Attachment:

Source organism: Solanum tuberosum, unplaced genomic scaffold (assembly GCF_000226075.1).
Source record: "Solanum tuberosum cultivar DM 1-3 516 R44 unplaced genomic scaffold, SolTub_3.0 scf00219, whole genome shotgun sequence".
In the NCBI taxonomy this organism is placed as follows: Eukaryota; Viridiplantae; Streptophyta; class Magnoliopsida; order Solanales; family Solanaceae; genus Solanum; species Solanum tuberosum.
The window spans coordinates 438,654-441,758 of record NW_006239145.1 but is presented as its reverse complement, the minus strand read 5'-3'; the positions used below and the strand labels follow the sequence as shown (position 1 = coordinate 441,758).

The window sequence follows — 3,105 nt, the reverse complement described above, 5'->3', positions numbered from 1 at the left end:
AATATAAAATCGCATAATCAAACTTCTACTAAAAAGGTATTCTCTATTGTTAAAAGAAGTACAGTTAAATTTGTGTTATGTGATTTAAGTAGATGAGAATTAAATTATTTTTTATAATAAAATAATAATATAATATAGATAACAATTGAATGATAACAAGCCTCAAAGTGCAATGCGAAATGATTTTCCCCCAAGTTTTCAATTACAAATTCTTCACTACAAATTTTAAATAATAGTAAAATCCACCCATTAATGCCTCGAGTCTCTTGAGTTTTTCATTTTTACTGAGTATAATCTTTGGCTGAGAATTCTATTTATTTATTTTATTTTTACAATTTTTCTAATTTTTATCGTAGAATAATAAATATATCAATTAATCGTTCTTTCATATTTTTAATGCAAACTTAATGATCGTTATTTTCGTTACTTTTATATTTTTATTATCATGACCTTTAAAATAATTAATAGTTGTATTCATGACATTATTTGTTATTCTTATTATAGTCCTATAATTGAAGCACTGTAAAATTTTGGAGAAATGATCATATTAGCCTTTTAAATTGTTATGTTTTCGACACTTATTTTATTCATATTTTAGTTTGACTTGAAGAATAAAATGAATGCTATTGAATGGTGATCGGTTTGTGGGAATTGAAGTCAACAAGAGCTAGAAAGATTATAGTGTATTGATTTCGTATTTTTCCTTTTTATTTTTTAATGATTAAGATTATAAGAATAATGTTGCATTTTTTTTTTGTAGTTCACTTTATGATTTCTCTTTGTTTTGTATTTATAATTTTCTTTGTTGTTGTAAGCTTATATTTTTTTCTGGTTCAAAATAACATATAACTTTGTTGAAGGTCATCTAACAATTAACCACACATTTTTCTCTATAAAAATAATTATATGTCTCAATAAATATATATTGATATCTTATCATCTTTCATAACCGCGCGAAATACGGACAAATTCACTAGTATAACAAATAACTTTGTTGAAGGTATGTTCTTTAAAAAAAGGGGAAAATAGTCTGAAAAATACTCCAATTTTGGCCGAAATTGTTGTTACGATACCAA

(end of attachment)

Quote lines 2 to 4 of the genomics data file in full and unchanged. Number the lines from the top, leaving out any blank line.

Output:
Source record: "Solanum tuberosum cultivar DM 1-3 516 R44 unplaced genomic scaffold, SolTub_3.0 scf00219, whole genome shotgun sequence".
In the NCBI taxonomy this organism is placed as follows: Eukaryota; Viridiplantae; Streptophyta; class Magnoliopsida; order Solanales; family Solanaceae; genus Solanum; species Solanum tuberosum.
The window spans coordinates 438,654-441,758 of record NW_006239145.1 but is presented as its reverse complement, the minus strand read 5'-3'; the positions used below and the strand labels follow the sequence as shown (position 1 = coordinate 441,758).